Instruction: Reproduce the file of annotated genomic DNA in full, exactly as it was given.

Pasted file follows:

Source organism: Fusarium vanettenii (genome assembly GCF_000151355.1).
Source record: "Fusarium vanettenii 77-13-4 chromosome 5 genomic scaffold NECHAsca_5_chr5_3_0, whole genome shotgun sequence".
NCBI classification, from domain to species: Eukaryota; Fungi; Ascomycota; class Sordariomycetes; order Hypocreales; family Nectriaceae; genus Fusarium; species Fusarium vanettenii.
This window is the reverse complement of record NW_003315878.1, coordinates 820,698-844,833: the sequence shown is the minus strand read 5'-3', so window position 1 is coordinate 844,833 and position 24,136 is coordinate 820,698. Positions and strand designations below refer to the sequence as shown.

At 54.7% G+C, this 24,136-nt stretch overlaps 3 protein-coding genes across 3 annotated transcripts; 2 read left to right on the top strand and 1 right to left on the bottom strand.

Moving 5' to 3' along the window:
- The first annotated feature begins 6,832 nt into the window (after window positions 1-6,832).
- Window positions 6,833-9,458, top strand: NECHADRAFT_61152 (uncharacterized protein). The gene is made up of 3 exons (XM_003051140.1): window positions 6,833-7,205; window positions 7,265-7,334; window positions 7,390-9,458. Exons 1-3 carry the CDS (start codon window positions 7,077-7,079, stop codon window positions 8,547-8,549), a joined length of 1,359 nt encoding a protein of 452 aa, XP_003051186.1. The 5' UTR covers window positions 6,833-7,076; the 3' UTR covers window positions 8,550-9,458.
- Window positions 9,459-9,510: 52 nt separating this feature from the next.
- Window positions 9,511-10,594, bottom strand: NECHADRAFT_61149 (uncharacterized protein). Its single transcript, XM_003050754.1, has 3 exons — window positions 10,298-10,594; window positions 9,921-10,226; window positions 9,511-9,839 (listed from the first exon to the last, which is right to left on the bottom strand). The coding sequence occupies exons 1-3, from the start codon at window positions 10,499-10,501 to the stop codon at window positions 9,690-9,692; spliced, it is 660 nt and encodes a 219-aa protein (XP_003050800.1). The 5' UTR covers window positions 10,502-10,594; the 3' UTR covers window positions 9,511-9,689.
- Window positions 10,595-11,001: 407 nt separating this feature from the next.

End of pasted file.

Source organism: Fusarium vanettenii (genome assembly GCF_000151355.1).
Source record: "Fusarium vanettenii 77-13-4 chromosome 5 genomic scaffold NECHAsca_5_chr5_3_0, whole genome shotgun sequence".
NCBI classification, from domain to species: Eukaryota; Fungi; Ascomycota; class Sordariomycetes; order Hypocreales; family Nectriaceae; genus Fusarium; species Fusarium vanettenii.
This window is the reverse complement of record NW_003315878.1, coordinates 820,698-844,833: the sequence shown is the minus strand read 5'-3', so window position 1 is coordinate 844,833 and position 24,136 is coordinate 820,698. Positions and strand designations below refer to the sequence as shown.

At 54.7% G+C, this 24,136-nt stretch overlaps 3 protein-coding genes across 3 annotated transcripts; 2 read left to right on the top strand and 1 right to left on the bottom strand.

Moving 5' to 3' along the window:
- The first annotated feature begins 6,832 nt into the window (after window positions 1-6,832).
- Window positions 6,833-9,458, top strand: NECHADRAFT_61152 (uncharacterized protein). The gene is made up of 3 exons (XM_003051140.1): window positions 6,833-7,205; window positions 7,265-7,334; window positions 7,390-9,458. Exons 1-3 carry the CDS (start codon window positions 7,077-7,079, stop codon window positions 8,547-8,549), a joined length of 1,359 nt encoding a protein of 452 aa, XP_003051186.1. The 5' UTR covers window positions 6,833-7,076; the 3' UTR covers window positions 8,550-9,458.
- Window positions 9,459-9,510: 52 nt separating this feature from the next.
- Window positions 9,511-10,594, bottom strand: NECHADRAFT_61149 (uncharacterized protein). Its single transcript, XM_003050754.1, has 3 exons — window positions 10,298-10,594; window positions 9,921-10,226; window positions 9,511-9,839 (listed from the first exon to the last, which is right to left on the bottom strand). The coding sequence occupies exons 1-3, from the start codon at window positions 10,499-10,501 to the stop codon at window positions 9,690-9,692; spliced, it is 660 nt and encodes a 219-aa protein (XP_003050800.1). The 5' UTR covers window positions 10,502-10,594; the 3' UTR covers window positions 9,511-9,689.
- Window positions 10,595-11,001: 407 nt separating this feature from the next.